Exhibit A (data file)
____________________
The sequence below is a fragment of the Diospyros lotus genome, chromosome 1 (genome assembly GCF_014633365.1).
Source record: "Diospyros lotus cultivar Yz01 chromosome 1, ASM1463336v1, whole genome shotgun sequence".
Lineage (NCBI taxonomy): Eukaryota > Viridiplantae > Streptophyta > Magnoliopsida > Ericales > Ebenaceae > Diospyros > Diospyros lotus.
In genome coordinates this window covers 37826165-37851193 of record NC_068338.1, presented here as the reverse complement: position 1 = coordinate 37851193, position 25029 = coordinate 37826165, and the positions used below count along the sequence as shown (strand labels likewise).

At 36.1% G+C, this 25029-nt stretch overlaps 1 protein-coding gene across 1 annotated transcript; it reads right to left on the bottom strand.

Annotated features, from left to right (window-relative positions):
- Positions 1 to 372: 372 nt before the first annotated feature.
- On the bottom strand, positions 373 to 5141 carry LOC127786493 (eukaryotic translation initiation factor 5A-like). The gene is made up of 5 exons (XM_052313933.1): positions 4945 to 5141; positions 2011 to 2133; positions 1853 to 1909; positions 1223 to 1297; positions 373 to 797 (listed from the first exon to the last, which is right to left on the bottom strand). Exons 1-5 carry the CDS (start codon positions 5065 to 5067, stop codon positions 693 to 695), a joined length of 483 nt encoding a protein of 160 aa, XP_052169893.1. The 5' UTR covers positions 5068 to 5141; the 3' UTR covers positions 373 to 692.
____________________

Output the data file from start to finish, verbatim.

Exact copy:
The sequence below is a fragment of the Diospyros lotus genome, chromosome 1 (genome assembly GCF_014633365.1).
Source record: "Diospyros lotus cultivar Yz01 chromosome 1, ASM1463336v1, whole genome shotgun sequence".
Lineage (NCBI taxonomy): Eukaryota > Viridiplantae > Streptophyta > Magnoliopsida > Ericales > Ebenaceae > Diospyros > Diospyros lotus.
In genome coordinates this window covers 37826165-37851193 of record NC_068338.1, presented here as the reverse complement: position 1 = coordinate 37851193, position 25029 = coordinate 37826165, and the positions used below count along the sequence as shown (strand labels likewise).

At 36.1% G+C, this 25029-nt stretch overlaps 1 protein-coding gene across 1 annotated transcript; it reads right to left on the bottom strand.

Annotated features, from left to right (window-relative positions):
- Positions 1 to 372: 372 nt before the first annotated feature.
- On the bottom strand, positions 373 to 5141 carry LOC127786493 (eukaryotic translation initiation factor 5A-like). The gene is made up of 5 exons (XM_052313933.1): positions 4945 to 5141; positions 2011 to 2133; positions 1853 to 1909; positions 1223 to 1297; positions 373 to 797 (listed from the first exon to the last, which is right to left on the bottom strand). Exons 1-5 carry the CDS (start codon positions 5065 to 5067, stop codon positions 693 to 695), a joined length of 483 nt encoding a protein of 160 aa, XP_052169893.1. The 5' UTR covers positions 5068 to 5141; the 3' UTR covers positions 373 to 692.